An article by Adam Warburton ‘Sport, Competition and Fiery Debate’, with the comments and the associated discussion, have got me reflecting on other life experiences with sport, competition and any team events, and what else may be really going on beyond the surface level cheering crowds and uniforms.
What is it we crave and seek in the apparent unity of a sporting team, and is it really being delivered?
Whilst I was never really into sport, as participant or spectator, I had an interesting brush with premier league soccer in the UK. I lived for a time in a northern English city, once built around the cotton industry but now pretty deprived; a hardened and miserable place with the unenviable title of least recommended city to visit in the Lonely Planet, and across a variety of studies, also rated as having one of the lowest life satisfaction rates of the British Isles, as well as lowest average ratings for self-worth and higher misery ratings and associated suicide rates.
Even the residents, (many of whom are dear friends I remain in contact with today) were just as scathing about the city, prospects and quality of life, the saying “It’s Grim up north” was a lived daily reality for the majority – there were hearts of gold under it all, but life was hard, and people lived hard, with whole suburbs of ‘no go zones’ for the police.
My once wealthy ancestors had in the past been huge sponsors of the local premier league soccer in this city – and I’d often wondered why, what was the point? There was the obvious (although empty) gesture of being seen as ‘successful’ and showing off one’s status, but I had been told there was a belief in an old school benevolence – to ‘give back’ to the city that contributed to the wealth. I still didn’t get it as I wondered what a soccer team did for a city.
Then while I lived there, the team found a new uber-wealthy sponsor who poured money and resources into buying the best coach, best players etc., and again the team rose to the top of the league.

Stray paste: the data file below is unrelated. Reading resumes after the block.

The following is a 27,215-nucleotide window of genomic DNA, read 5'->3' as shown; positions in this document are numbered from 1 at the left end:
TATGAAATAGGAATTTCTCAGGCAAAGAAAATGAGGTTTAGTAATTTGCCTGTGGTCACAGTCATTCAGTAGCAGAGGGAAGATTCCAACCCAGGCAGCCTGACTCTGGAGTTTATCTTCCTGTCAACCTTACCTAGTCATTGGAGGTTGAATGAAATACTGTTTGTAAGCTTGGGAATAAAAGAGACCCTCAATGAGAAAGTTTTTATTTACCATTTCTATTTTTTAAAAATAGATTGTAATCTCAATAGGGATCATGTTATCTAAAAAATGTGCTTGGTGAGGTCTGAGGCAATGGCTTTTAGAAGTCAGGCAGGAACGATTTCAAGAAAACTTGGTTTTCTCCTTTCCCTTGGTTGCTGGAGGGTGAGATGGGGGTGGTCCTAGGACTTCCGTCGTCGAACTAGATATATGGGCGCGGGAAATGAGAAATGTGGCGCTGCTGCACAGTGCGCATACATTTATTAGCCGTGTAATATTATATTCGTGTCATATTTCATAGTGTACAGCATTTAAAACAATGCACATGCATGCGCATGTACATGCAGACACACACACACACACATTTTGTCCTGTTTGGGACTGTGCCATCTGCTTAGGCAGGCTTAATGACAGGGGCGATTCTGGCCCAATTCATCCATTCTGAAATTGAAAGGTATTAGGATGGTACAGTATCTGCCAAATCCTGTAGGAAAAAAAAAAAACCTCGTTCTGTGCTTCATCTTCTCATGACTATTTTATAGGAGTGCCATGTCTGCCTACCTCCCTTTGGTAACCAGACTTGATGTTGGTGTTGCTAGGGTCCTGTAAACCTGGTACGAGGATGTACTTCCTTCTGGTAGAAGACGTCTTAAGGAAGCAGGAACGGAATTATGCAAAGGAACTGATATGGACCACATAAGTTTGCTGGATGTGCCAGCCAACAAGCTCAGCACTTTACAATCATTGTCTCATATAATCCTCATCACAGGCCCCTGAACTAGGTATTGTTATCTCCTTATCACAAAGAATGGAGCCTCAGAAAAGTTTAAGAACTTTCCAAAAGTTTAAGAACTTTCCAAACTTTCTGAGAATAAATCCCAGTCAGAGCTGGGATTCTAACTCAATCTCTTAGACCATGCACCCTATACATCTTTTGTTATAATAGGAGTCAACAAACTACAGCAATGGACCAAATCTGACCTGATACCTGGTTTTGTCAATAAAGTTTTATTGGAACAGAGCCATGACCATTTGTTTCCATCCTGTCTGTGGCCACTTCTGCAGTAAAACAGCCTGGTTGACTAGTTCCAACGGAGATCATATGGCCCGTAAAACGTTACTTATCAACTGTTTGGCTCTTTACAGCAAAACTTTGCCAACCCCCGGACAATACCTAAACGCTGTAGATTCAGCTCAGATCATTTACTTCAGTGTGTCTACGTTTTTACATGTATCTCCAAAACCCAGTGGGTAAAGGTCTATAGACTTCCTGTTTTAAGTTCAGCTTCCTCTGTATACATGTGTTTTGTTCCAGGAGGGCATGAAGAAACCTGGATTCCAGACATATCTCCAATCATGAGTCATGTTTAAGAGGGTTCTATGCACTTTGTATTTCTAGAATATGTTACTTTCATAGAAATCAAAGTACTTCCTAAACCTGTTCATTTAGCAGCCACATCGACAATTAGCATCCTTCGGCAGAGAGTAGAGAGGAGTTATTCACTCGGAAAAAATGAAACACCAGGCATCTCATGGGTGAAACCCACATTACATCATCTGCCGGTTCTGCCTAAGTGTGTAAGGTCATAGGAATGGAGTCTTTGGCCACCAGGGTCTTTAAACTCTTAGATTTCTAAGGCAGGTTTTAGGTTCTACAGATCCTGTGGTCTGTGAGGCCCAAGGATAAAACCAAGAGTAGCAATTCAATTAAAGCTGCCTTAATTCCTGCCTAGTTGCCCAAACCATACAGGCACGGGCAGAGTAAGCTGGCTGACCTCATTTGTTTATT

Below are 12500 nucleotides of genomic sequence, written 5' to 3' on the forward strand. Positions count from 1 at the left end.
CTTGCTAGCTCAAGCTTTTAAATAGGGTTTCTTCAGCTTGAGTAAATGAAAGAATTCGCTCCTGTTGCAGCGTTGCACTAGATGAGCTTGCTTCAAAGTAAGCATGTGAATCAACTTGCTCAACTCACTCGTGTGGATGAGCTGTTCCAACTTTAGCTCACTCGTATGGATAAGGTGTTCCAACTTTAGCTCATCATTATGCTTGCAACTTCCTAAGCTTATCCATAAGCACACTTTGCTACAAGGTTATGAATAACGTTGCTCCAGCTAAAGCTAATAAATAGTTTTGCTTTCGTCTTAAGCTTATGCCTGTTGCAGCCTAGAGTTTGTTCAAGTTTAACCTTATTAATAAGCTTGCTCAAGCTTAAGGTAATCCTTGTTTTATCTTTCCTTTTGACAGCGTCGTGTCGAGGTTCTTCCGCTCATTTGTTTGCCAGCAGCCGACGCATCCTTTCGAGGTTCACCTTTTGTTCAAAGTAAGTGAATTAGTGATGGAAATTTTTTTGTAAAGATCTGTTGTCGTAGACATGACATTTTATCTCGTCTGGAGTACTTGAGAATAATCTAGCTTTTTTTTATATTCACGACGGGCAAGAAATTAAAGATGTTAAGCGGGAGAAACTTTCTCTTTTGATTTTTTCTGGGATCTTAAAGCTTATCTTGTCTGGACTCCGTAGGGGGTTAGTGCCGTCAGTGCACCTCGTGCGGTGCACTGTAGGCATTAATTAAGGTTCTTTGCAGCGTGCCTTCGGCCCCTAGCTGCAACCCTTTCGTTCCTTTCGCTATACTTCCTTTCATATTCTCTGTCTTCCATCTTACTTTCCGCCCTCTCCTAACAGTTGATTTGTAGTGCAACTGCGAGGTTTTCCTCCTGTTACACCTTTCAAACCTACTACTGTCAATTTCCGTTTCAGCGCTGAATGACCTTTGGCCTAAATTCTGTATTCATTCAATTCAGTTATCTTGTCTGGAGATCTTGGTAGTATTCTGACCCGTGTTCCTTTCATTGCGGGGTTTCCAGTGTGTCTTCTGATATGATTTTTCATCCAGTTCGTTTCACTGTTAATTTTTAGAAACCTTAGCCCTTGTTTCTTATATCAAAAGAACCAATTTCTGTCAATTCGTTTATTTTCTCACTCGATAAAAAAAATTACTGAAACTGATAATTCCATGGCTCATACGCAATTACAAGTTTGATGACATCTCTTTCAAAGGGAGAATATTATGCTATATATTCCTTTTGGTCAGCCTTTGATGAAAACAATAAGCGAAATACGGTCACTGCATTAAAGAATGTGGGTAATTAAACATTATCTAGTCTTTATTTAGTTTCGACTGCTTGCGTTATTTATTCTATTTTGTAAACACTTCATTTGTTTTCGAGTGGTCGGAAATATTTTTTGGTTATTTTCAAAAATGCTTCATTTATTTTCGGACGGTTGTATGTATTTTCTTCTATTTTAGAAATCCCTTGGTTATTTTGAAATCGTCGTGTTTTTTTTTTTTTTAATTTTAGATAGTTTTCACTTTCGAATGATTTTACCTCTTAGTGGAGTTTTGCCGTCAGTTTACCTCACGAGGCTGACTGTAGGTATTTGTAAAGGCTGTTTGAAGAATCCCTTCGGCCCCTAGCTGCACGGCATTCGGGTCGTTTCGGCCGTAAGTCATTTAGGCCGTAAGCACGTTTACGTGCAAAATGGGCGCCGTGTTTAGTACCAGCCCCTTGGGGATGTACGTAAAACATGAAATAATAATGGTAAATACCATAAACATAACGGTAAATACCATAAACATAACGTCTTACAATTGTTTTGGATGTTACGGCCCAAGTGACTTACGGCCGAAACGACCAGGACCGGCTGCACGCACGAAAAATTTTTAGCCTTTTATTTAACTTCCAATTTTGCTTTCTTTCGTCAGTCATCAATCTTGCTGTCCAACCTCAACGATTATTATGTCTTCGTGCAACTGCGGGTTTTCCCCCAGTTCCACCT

To give you a taste of the usual mood in this town, I remember my time there in my late teens. Wide eyed and 16 years old, fresh out of small town rural Australia, I walked past a woman in the street and smiled at her; she looked at me in bemusement with hardened disgust. “What the bloody ‘ell are you smilin’ at,” was her embittered response. This wasn’t an isolated incident, I soon learnt that spontaneous displays of joy were frowned upon in this place… but not so when sport was involved.
After the injection of cash from the club’s new patrons and the club’s subsequent win, this miserable town, where worth-less-ness was ingrained and multi-generational, transformed into a hub of celebration and partying on the streets.
People were more open and actually spoke to each other. There was a rare and tangible ‘pride’ and a sense of belonging in the populace; there was an appearance of ‘unity’ between different cultures, different classes, even peoples’ postures were more upright and gait more lively.
You might hold this up and say “that’s what sport offers, that’s the justification for my ancestors pouring resources into the club,” or even “there’s the value, self-esteem and (confected) joy for a downtrodden community.”
…. BUT (and it’s a huge but!), as it was gained through external circumstances or events (not internally reconnected to) and but a mere isolated display of unity, it was short-lived. Very short-lived indeed.
As soon as the elation of the premiership win was over, it was back to business as usual – shut down abject misery, possibly worse than before in reaction to the loss of the ‘high’.
It did not reconnect people to their own real worth, it distracted them from missing it for a short time.
So my revelation from reading Adam’s article, the comments and reflecting further, has been that not only does the competitiveness in sport and elsewhere in our society set us up from young to make us think our worth is external, not only does it divide us – country against country, city against city, suburb against suburb, ‘us’ against ‘them’, me versus you and ultimately me against myself – whilst tricking us into a false unity, it also provides an effective distraction from that which we are missing to begin with (the true unity we deeply crave) through entering into the whole ‘proving ourselves externally’ farce – what a doozy!!
I really appreciate the opportunity to reflect on this subject and to ‘real-eyes’ that it is the true connection that we are missing – between each other and within ourselves – and that this connection can never be made or maintained through ‘limited unity’ such that we find in competitive sport or any kind of triumph over another.
By Kate Burns, BA (Hons), Bellingen, Australia